The impact of municipal skills development programmes on the informal trading sector: Johannesburg (2001-2006)

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dc.contributor.author Radebe, Nkosinathi Witness
dc.date.accessioned 2008-04-10T09:28:05Z
dc.date.available 2008-04-10T09:28:05Z
dc.date.issued 2008-04-10T09:28:05Z
dc.identifier.uri http://hdl.handle.net/10539/4752
dc.description.abstract This research report investigates the impact of skills development programmes on the informal traders in the City of Johannesburg (COJ). The research would like to determine if skills development provided by municipality has benefited individual traders, in terms of financial performance and increased employment. The researcher will ascertain the progress between informal traders who receive training and those who did not participate in the training programme. The report would further establish if there were any impacts at all. Was the impact directly influenced by municipal training or was because of some externalities such as trader’s innovation or trader’s organisations? To what extent has training been able to reduce the skills gap in the informal business? This research is responding to the lack of previous work on the impact of training offered to informal traders. There is a strong commitment on the part of COJ to dialogue with informal traders. Informal trading is regarded as integral part of broader economy (The Star: 2006: 21). The research was conducted through in-depth interviews with informal traders operating at Metro Mall in the City Business District (CBD). The researcher conducted interviews with service providers and municipality. The hypothesis suggests that informal traders who receive training are more productive than those who did not participate. The lack of skills in the informal business prompted the COJ to deliver skills training in an attempt to improve the condition of the informal traders. (Simon McGrath 1994), referred to this scenario as “planning for what was traditionally unplanned”. The argument is that training does not make successful informal traders. The report will argue that while training is important to informal traders who arrive in Johannesburg lacking skills, training should be monitored and be accompanied by incentives for example to help those who may not have a start-up capital. The selection criteria will have to be reviewed such that most informal traders are given equal opportunity to acquire skills necessary for the development of their business. As long as these factors, remain un-addressed there are limited potential growth in the informal business. Training should be an integral process linked to various structures such that survivalist activities are replaced by sustainable entrepreneurial business. The duty of the planners as the practitioners in the built environment is to ensure that informal trading coexist with formal business without one affecting negatively on the other. They also have a duty of influencing municipal decision-makers in ensuring that informal traders training programmes reinforce the enabling environment that would allow them to benefit and improve their business undertakings. This may be accomplished by restricting competition from illegal informal traders operating outside the mall, providing incentives to informal traders after the training and organise special events that would attract more customers at the mall. This is because “planning is a profession concerned with the management and development of human beings and their settlements within urban and rural settings. It is about the organisation of human activity in a way that will help to realise their hopes and dreams for future” (www.wits.ac.za/depts/wcs/archschool.html). en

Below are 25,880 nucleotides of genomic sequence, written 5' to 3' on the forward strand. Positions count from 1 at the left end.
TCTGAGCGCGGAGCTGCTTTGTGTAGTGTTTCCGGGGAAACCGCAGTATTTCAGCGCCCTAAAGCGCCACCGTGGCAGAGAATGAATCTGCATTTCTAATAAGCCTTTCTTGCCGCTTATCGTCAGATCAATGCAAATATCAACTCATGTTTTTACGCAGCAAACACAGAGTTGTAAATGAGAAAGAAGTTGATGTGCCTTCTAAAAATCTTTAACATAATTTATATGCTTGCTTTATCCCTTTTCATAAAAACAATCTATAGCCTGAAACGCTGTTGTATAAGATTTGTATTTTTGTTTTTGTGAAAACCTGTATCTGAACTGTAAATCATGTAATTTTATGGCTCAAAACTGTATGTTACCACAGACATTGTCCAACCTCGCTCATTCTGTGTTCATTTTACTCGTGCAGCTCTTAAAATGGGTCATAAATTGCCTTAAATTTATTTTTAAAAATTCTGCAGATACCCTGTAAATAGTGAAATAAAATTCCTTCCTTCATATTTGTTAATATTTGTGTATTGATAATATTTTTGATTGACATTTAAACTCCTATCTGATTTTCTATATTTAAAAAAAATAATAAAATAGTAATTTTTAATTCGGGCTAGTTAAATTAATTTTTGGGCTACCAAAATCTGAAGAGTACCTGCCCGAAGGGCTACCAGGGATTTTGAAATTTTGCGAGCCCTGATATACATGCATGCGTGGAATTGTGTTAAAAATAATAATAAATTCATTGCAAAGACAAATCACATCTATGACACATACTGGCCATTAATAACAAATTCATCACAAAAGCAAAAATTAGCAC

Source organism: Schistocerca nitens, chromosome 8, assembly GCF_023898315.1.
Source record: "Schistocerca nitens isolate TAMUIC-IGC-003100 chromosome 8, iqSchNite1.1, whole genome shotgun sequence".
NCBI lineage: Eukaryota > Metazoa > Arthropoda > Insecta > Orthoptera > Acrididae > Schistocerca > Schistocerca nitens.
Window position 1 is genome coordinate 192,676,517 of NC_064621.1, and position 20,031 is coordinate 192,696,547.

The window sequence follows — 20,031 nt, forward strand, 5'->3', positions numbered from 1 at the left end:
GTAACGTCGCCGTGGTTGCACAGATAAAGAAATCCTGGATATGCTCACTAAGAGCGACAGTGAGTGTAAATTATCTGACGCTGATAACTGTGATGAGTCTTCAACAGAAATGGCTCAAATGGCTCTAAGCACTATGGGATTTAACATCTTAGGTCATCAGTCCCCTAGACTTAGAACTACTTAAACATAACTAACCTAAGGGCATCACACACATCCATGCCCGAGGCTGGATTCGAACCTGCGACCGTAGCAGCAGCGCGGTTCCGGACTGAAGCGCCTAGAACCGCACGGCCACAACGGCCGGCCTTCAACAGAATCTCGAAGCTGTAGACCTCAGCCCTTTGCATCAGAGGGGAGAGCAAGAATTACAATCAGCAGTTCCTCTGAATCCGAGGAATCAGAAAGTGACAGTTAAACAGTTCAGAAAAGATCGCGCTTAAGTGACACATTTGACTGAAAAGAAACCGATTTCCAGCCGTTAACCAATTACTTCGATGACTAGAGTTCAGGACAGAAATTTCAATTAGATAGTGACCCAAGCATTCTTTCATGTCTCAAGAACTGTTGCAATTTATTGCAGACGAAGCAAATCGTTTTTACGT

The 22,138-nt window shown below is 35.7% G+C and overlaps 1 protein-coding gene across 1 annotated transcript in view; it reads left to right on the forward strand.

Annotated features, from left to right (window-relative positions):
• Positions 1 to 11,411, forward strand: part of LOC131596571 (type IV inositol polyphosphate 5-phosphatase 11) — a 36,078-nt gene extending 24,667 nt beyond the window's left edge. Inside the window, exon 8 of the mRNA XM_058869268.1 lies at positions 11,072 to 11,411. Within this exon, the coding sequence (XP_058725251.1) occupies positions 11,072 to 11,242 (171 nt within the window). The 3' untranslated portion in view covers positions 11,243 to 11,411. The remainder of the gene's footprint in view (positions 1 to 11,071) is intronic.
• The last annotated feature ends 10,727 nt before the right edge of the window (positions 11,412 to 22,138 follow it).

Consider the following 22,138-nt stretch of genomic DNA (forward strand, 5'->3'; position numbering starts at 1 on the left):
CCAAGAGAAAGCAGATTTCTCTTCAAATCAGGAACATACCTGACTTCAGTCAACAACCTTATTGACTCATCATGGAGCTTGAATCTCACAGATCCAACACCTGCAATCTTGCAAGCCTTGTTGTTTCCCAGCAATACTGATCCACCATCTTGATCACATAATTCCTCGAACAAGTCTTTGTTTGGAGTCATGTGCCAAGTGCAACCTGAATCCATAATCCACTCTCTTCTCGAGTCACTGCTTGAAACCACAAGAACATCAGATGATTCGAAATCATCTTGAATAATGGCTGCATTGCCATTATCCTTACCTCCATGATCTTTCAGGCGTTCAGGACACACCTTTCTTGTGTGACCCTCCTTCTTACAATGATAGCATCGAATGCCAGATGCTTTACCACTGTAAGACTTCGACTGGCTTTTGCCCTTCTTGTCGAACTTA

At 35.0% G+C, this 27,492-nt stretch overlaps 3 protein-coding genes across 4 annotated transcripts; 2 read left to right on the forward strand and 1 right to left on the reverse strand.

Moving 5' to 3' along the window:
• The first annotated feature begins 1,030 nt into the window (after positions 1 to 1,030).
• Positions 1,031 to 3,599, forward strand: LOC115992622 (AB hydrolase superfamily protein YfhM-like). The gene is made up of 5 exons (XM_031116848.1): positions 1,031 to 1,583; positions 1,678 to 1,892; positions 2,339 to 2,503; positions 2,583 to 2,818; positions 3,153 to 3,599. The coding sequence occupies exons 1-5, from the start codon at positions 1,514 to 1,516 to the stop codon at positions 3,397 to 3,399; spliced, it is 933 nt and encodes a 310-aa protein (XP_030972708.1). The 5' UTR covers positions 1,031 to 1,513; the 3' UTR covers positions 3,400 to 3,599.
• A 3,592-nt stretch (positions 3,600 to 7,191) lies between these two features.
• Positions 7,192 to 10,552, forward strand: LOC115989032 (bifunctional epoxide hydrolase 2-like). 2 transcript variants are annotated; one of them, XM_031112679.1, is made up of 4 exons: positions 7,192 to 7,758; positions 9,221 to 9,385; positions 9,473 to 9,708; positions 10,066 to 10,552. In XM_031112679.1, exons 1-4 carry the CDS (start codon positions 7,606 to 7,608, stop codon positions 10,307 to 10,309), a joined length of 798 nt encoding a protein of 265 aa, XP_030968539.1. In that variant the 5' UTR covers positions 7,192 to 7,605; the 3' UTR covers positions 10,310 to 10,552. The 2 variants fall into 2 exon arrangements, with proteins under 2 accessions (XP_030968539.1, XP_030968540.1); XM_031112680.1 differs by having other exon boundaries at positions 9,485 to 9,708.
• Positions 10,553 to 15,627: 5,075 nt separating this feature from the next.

dc.format.extent 51600 bytes
dc.format.extent 597964 bytes
dc.format.extent 29279 bytes
dc.format.mimetype application/pdf
dc.format.mimetype application/pdf
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dc.language.iso en en
dc.subject Skills development en
dc.subject Informal traders en
dc.subject Training en
dc.title The impact of municipal skills development programmes on the informal trading sector: Johannesburg (2001-2006) en
dc.type Thesis en


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